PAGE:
A lot of the time recently has been spent revising The Early Foucault, but that is now done, and in the run-up to term I spent a bit of time on this manuscript. Ordinarily I’d have had to spend this time preparing teaching, but this coming academic year is very different and so I’ve not been able to do this. It was only a few days before term started that I was definitively told what I’d be teaching, which is mainly to run seminars on one of our big undergraduate modules on the history of political thought. Some seminars are in person, and some online. I’ve taught on this module before, but not for almost twenty years… My own module on European Political Theory is being ‘rested’ as part of a rationalisation of the teaching programme. The MA seminar series I run on Geopolitics attempts to be very contemporary, and so I only finalise the material in the hours before it runs.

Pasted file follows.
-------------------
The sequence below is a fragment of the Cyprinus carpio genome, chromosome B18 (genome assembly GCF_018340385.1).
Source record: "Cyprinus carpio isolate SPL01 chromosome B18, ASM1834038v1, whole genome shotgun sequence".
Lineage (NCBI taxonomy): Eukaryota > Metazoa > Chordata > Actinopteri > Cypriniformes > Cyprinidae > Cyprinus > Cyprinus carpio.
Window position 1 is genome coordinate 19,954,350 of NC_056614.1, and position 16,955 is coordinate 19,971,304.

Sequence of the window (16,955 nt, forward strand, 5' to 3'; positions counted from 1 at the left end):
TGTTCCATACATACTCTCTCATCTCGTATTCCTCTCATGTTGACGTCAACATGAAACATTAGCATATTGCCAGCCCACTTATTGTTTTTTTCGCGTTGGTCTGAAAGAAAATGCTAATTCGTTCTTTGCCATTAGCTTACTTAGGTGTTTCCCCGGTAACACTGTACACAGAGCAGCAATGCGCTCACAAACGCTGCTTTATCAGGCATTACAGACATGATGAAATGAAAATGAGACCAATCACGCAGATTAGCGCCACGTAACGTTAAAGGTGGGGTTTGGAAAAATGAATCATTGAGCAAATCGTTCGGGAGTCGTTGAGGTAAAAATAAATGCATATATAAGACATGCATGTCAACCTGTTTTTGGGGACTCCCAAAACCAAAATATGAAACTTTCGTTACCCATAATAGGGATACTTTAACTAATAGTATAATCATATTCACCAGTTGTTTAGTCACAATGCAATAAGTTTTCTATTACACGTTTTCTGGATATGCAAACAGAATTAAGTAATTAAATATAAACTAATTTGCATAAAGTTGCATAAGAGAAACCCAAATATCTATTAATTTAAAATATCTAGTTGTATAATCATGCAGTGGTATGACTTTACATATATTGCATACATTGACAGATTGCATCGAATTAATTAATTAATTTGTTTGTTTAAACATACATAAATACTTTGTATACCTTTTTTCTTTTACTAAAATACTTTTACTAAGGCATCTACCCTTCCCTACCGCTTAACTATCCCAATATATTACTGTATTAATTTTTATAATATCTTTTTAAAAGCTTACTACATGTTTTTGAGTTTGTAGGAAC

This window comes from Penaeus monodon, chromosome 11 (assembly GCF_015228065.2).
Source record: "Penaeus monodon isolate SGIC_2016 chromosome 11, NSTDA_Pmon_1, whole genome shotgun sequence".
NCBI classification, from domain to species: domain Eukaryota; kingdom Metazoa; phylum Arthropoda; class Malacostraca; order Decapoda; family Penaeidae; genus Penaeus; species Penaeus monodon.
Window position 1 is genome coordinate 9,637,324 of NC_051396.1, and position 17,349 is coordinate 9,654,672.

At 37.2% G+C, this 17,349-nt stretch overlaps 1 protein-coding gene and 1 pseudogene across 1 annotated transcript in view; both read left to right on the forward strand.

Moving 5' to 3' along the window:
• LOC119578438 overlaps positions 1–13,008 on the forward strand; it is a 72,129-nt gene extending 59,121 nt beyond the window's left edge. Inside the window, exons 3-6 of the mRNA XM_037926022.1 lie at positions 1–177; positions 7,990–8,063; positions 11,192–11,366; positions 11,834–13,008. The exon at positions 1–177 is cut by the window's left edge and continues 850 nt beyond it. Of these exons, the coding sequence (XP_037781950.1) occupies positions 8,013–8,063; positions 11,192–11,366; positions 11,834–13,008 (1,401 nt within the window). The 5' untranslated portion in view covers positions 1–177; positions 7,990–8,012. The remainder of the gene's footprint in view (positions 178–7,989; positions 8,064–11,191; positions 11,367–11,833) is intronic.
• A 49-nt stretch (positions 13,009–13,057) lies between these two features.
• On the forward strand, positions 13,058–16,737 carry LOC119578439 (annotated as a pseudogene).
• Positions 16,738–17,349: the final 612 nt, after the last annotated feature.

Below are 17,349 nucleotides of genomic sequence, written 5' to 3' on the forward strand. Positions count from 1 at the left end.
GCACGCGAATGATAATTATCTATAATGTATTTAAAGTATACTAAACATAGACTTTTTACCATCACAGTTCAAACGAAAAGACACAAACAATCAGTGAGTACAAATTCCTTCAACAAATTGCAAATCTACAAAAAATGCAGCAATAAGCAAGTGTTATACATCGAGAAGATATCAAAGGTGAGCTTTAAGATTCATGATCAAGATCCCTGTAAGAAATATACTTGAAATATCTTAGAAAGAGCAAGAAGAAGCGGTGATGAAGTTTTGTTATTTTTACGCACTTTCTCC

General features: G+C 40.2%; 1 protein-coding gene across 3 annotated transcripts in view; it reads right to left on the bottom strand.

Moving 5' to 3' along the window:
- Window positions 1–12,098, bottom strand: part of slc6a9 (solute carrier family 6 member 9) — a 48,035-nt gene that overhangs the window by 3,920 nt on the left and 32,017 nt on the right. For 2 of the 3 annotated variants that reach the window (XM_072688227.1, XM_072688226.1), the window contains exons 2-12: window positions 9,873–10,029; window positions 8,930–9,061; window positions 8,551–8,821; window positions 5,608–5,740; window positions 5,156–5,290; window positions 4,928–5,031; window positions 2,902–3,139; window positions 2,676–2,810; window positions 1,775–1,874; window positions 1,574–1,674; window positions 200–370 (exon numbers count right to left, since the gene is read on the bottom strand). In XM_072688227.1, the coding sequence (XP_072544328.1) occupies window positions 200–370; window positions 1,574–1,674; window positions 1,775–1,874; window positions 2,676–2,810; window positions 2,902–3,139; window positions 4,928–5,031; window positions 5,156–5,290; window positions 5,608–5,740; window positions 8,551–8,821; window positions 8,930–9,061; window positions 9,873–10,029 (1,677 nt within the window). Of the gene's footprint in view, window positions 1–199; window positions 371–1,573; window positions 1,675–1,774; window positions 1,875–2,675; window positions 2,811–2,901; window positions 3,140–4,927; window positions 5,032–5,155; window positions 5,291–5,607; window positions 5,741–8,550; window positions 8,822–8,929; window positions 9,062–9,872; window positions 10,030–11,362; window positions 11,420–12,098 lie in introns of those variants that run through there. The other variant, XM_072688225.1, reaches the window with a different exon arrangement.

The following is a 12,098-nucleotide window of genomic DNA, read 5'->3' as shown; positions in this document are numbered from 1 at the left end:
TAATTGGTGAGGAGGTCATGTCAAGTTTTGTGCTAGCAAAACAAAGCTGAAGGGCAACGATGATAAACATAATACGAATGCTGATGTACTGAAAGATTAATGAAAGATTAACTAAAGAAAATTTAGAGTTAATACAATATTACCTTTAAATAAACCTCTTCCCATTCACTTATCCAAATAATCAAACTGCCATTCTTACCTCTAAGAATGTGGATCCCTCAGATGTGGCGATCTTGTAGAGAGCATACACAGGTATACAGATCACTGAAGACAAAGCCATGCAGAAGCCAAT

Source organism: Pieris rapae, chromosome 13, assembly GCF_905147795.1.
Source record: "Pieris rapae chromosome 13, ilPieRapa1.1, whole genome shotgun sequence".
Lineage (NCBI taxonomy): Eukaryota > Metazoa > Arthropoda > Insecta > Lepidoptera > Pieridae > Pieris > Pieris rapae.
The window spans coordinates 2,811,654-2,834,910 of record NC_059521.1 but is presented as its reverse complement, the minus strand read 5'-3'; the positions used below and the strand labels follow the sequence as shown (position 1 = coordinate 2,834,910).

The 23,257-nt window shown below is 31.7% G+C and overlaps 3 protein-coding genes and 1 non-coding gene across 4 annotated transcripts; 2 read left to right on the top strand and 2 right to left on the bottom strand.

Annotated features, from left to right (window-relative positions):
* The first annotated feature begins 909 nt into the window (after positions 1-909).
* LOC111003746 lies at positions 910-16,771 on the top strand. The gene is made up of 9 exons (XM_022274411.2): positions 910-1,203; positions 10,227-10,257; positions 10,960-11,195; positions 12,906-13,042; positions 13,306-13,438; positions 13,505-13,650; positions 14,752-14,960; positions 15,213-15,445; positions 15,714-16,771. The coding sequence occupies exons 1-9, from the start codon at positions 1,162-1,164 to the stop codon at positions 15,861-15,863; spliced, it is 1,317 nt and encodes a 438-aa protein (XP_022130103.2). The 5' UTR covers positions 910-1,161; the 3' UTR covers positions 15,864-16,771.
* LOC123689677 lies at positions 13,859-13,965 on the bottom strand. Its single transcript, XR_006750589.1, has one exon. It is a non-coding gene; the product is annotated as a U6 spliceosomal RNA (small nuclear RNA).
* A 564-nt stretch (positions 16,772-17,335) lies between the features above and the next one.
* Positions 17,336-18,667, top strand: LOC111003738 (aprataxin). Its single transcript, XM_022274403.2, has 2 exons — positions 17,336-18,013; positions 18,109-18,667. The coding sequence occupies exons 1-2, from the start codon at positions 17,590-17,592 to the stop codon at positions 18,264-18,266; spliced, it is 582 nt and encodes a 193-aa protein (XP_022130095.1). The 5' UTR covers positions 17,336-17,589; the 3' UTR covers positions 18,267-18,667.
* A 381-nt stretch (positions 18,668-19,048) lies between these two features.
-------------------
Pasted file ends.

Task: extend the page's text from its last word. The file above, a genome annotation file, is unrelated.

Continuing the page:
So, in the last couple of weeks of the summer I headed deep into the Welsh countryside to a little farm I stayed at for a few days last year. It has no internet and it’s hard even to get a mobile phone signal. It’s great for cycling – not far from Penrhiw-Wen and the glorious Elan valley, Pennau Hill, and the infamous Devil’s Staircase. Simon Warren’s Cycling Climbs of Wales was one of the non-work books I packed. So, my days were spent on a mix of reading, writing and cycling. I found the lack of internet helped enormously with the concentration, and just watching the TV news at fixed times, rather than the constant availability of live feeds or social media, was much better for keeping a sense of perspective.